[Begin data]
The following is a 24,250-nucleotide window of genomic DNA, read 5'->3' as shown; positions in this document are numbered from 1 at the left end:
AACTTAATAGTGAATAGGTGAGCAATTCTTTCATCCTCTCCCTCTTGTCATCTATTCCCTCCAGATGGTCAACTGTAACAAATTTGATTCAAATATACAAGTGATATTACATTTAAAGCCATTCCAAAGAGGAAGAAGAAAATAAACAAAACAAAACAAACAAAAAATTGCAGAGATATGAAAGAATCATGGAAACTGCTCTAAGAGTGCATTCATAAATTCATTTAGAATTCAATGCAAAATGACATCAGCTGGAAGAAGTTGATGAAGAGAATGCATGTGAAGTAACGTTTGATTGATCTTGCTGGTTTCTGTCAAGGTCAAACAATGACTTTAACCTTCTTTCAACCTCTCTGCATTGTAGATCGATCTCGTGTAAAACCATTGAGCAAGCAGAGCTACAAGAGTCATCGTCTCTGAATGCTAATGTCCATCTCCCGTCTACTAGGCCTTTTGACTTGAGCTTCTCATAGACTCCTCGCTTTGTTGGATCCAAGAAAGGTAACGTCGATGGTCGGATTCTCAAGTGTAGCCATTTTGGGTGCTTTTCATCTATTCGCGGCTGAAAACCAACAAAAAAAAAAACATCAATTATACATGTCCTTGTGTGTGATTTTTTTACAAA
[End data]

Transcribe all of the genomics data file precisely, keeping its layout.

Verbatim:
The following is a 24,250-nucleotide window of genomic DNA, read 5'->3' as shown; positions in this document are numbered from 1 at the left end:
AACTTAATAGTGAATAGGTGAGCAATTCTTTCATCCTCTCCCTCTTGTCATCTATTCCCTCCAGATGGTCAACTGTAACAAATTTGATTCAAATATACAAGTGATATTACATTTAAAGCCATTCCAAAGAGGAAGAAGAAAATAAACAAAACAAAACAAACAAAAAATTGCAGAGATATGAAAGAATCATGGAAACTGCTCTAAGAGTGCATTCATAAATTCATTTAGAATTCAATGCAAAATGACATCAGCTGGAAGAAGTTGATGAAGAGAATGCATGTGAAGTAACGTTTGATTGATCTTGCTGGTTTCTGTCAAGGTCAAACAATGACTTTAACCTTCTTTCAACCTCTCTGCATTGTAGATCGATCTCGTGTAAAACCATTGAGCAAGCAGAGCTACAAGAGTCATCGTCTCTGAATGCTAATGTCCATCTCCCGTCTACTAGGCCTTTTGACTTGAGCTTCTCATAGACTCCTCGCTTTGTTGGATCCAAGAAAGGTAACGTCGATGGTCGGATTCTCAAGTGTAGCCATTTTGGGTGCTTTTCATCTATTCGCGGCTGAAAACCAACAAAAAAAAAAACATCAATTATACATGTCCTTGTGTGTGATTTTTTTACAAA